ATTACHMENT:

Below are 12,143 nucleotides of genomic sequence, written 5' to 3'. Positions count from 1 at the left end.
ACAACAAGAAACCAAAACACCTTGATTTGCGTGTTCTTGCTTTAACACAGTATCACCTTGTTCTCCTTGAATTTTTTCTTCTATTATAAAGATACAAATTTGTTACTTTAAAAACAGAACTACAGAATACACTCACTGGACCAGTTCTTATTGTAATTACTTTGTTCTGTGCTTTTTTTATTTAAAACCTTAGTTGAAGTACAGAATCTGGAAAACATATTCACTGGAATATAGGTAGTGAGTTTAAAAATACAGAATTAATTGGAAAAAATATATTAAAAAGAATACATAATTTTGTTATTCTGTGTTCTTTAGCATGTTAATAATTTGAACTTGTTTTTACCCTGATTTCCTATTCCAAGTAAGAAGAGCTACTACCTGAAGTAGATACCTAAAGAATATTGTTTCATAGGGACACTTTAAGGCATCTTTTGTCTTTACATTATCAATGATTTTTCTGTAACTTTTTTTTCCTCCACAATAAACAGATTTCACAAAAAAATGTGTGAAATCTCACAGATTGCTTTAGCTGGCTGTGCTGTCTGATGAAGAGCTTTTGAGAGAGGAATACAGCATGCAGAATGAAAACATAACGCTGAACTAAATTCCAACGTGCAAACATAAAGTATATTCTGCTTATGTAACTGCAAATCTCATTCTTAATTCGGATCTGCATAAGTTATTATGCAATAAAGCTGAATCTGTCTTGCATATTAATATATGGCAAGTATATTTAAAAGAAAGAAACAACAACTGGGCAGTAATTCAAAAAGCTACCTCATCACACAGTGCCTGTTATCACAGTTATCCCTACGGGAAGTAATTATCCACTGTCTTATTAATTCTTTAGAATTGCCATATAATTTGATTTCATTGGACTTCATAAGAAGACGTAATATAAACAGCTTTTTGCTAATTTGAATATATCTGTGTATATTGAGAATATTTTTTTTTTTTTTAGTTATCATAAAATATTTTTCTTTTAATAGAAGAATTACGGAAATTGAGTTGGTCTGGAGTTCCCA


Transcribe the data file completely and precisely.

Below are 12,143 nucleotides of genomic sequence, written 5' to 3'. Positions count from 1 at the left end.
ACAACAAGAAACCAAAACACCTTGATTTGCGTGTTCTTGCTTTAACACAGTATCACCTTGTTCTCCTTGAATTTTTTCTTCTATTATAAAGATACAAATTTGTTACTTTAAAAACAGAACTACAGAATACACTCACTGGACCAGTTCTTATTGTAATTACTTTGTTCTGTGCTTTTTTTATTTAAAACCTTAGTTGAAGTACAGAATCTGGAAAACATATTCACTGGAATATAGGTAGTGAGTTTAAAAATACAGAATTAATTGGAAAAAATATATTAAAAAGAATACATAATTTTGTTATTCTGTGTTCTTTAGCATGTTAATAATTTGAACTTGTTTTTACCCTGATTTCCTATTCCAAGTAAGAAGAGCTACTACCTGAAGTAGATACCTAAAGAATATTGTTTCATAGGGACACTTTAAGGCATCTTTTGTCTTTACATTATCAATGATTTTTCTGTAACTTTTTTTTCCTCCACAATAAACAGATTTCACAAAAAAATGTGTGAAATCTCACAGATTGCTTTAGCTGGCTGTGCTGTCTGATGAAGAGCTTTTGAGAGAGGAATACAGCATGCAGAATGAAAACATAACGCTGAACTAAATTCCAACGTGCAAACATAAAGTATATTCTGCTTATGTAACTGCAAATCTCATTCTTAATTCGGATCTGCATAAGTTATTATGCAATAAAGCTGAATCTGTCTTGCATATTAATATATGGCAAGTATATTTAAAAGAAAGAAACAACAACTGGGCAGTAATTCAAAAAGCTACCTCATCACACAGTGCCTGTTATCACAGTTATCCCTACGGGAAGTAATTATCCACTGTCTTATTAATTCTTTAGAATTGCCATATAATTTGATTTCATTGGACTTCATAAGAAGACGTAATATAAACAGCTTTTTGCTAATTTGAATATATCTGTGTATATTGAGAATATTTTTTTTTTTTTTAGTTATCATAAAATATTTTTCTTTTAATAGAAGAATTACGGAAATTGAGTTGGTCTGGAGTTCCCA